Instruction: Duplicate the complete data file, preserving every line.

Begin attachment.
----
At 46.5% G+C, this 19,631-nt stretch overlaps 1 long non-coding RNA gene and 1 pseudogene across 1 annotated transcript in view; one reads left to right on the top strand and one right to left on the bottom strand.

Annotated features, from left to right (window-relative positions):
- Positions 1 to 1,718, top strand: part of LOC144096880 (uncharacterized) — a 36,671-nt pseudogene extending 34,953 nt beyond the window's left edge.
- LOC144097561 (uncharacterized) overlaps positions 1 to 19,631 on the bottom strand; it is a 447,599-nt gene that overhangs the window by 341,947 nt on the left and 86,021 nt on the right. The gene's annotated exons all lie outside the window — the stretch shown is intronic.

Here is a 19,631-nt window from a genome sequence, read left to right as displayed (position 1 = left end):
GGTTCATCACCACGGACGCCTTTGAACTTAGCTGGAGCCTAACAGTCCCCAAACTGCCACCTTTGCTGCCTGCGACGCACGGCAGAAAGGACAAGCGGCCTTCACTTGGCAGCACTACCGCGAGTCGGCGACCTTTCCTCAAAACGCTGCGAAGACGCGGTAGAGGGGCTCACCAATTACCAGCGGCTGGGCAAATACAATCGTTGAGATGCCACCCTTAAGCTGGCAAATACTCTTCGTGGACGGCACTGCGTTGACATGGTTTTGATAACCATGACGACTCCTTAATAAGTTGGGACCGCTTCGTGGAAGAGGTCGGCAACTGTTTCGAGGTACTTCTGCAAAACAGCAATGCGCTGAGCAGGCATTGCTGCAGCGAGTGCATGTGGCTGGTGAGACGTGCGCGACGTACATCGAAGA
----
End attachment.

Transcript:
At 46.5% G+C, this 19,631-nt stretch overlaps 1 long non-coding RNA gene and 1 pseudogene across 1 annotated transcript in view; one reads left to right on the top strand and one right to left on the bottom strand.

Annotated features, from left to right (window-relative positions):
- Positions 1 to 1,718, top strand: part of LOC144096880 (uncharacterized) — a 36,671-nt pseudogene extending 34,953 nt beyond the window's left edge.
- LOC144097561 (uncharacterized) overlaps positions 1 to 19,631 on the bottom strand; it is a 447,599-nt gene that overhangs the window by 341,947 nt on the left and 86,021 nt on the right. The gene's annotated exons all lie outside the window — the stretch shown is intronic.

Here is a 19,631-nt window from a genome sequence, read left to right as displayed (position 1 = left end):
GGTTCATCACCACGGACGCCTTTGAACTTAGCTGGAGCCTAACAGTCCCCAAACTGCCACCTTTGCTGCCTGCGACGCACGGCAGAAAGGACAAGCGGCCTTCACTTGGCAGCACTACCGCGAGTCGGCGACCTTTCCTCAAAACGCTGCGAAGACGCGGTAGAGGGGCTCACCAATTACCAGCGGCTGGGCAAATACAATCGTTGAGATGCCACCCTTAAGCTGGCAAATACTCTTCGTGGACGGCACTGCGTTGACATGGTTTTGATAACCATGACGACTCCTTAATAAGTTGGGACCGCTTCGTGGAAGAGGTCGGCAACTGTTTCGAGGTACTTCTGCAAAACAGCAATGCGCTGAGCAGGCATTGCTGCAGCGAGTGCATGTGGCTGGTGAGACGTGCGCGACGTACATCGAAGA